To the point here, RPS hired Community Education Partners in 2004 to run this receptacle for disruptive students. In 2013, Richmond took the school over, saving about $2 million per year. They now have hired Camelot Education to take it over.
The pass rate history (sorry, 2005 is as far back as the database goes) shows that CEP was doing a remarkable job with a tough crowd, and RPS then demonstrated that it could not handle those students.
(Remember “2013” as you look at these graphs. Also recall that the new math tests lowered scores statewide in 2012 and new tests in English and science did the same thing in 2013, albeit more in Richmond in all three cases.)
Indeed, with the lowest division average in reading last year and the second lowest in math, RPS has demonstrated that it can’t educate the non-disruptive students either.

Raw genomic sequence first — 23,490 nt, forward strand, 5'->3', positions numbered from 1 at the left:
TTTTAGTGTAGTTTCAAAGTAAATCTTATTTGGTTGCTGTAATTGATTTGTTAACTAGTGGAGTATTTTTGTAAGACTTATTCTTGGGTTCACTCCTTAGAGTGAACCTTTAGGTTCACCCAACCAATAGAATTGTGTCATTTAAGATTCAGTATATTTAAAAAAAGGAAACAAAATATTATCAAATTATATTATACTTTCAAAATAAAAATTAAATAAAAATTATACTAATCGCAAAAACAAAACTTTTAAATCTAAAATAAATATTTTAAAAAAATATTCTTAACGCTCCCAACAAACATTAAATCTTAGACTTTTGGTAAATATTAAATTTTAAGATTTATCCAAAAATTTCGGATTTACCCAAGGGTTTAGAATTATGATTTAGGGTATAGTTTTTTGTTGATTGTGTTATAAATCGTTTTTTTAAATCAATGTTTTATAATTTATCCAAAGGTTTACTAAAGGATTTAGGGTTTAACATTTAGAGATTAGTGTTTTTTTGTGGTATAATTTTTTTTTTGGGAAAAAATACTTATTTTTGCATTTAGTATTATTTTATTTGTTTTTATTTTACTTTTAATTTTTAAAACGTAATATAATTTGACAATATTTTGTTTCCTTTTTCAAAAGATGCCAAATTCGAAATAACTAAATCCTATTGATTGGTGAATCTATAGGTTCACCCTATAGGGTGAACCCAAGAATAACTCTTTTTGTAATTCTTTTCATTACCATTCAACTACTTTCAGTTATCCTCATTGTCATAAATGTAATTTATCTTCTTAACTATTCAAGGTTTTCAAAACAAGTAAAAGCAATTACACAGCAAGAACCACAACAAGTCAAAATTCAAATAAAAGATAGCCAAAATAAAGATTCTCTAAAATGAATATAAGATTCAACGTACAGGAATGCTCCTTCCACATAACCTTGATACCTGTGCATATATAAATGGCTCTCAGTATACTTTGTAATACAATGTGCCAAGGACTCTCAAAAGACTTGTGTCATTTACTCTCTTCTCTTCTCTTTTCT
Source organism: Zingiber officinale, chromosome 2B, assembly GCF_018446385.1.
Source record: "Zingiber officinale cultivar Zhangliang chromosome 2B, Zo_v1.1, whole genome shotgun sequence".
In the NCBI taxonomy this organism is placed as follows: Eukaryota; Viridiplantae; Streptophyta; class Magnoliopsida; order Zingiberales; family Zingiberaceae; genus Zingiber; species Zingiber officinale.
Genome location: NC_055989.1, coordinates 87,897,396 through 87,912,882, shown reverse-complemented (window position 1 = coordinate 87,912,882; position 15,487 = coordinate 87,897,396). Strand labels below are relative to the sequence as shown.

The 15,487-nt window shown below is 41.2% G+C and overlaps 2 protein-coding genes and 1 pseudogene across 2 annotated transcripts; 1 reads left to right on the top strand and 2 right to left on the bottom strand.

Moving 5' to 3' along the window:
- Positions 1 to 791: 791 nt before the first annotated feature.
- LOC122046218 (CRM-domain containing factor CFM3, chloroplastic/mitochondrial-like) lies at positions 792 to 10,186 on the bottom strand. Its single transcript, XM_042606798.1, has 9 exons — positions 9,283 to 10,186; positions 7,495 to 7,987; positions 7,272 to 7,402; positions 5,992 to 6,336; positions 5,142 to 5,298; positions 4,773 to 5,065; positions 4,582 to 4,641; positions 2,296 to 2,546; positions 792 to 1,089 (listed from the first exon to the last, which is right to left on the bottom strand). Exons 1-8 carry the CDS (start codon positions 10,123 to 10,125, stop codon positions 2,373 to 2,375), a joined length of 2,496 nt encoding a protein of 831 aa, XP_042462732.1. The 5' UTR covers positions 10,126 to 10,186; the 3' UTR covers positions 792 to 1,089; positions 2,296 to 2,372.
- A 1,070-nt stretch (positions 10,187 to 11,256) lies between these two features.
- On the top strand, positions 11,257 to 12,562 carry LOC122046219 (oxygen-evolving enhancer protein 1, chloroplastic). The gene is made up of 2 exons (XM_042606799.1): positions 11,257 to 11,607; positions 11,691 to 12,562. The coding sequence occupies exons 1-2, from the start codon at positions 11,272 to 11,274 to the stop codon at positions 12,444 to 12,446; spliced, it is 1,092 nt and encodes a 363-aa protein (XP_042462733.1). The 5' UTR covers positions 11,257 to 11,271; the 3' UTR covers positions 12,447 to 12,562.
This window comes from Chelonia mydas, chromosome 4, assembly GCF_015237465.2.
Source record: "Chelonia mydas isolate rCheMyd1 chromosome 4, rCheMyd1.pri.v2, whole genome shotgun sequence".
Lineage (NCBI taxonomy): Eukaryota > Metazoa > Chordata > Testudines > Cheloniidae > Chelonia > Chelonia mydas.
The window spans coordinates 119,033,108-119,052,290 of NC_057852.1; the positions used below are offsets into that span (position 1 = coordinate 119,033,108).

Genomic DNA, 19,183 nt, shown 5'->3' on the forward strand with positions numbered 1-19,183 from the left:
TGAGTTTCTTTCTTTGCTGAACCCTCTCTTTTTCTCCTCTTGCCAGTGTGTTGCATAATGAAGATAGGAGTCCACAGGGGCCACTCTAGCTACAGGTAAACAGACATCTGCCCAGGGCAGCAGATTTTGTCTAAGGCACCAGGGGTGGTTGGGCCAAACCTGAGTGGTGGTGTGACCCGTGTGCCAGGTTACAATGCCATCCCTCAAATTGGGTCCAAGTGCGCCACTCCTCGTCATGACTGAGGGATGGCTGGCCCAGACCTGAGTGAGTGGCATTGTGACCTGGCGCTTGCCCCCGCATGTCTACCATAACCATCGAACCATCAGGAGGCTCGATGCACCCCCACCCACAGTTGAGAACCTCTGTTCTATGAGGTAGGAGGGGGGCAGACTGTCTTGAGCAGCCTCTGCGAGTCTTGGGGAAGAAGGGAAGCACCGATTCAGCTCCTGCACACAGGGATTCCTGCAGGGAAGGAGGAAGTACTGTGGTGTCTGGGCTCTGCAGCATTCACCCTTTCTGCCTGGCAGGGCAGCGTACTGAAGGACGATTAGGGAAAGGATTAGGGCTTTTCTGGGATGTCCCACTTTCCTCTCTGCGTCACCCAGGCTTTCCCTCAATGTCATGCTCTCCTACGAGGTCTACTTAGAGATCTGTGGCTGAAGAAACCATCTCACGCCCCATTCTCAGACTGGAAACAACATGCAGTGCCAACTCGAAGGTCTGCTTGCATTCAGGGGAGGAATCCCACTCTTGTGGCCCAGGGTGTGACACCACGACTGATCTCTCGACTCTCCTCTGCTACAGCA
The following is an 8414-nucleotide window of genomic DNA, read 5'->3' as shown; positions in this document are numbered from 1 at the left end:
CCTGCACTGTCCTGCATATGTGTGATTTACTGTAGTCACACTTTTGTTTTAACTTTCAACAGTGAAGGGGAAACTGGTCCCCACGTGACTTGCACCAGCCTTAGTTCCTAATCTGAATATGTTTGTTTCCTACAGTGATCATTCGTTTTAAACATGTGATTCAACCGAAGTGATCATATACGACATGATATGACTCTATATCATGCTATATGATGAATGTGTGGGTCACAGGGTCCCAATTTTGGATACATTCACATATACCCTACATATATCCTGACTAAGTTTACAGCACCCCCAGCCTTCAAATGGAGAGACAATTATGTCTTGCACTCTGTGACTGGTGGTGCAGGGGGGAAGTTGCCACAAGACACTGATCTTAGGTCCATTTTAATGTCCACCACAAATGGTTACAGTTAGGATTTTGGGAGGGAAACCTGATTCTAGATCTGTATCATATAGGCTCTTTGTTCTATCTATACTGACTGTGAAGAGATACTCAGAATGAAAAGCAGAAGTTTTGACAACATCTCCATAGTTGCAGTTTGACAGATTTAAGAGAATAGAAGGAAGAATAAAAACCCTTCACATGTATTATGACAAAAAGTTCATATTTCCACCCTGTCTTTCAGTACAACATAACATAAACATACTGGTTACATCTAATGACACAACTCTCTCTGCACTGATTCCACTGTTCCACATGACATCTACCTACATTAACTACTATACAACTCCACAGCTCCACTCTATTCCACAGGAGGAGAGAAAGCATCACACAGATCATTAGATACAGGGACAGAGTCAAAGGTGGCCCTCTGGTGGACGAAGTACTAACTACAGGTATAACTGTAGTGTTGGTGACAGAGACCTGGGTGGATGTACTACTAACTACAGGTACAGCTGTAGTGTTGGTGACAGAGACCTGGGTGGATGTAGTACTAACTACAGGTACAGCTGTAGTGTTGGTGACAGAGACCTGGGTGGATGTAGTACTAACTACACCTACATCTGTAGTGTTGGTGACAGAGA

Added Note: A reader points out that this last sentence could be taken to say that RPS cannot educate any of its students. For sure, it would be more accurate to say RPS can’t educate too many of its non-disruptive students.
Your tax dollars “at work.”
2d Added Note: Here are the same data with the State averages included.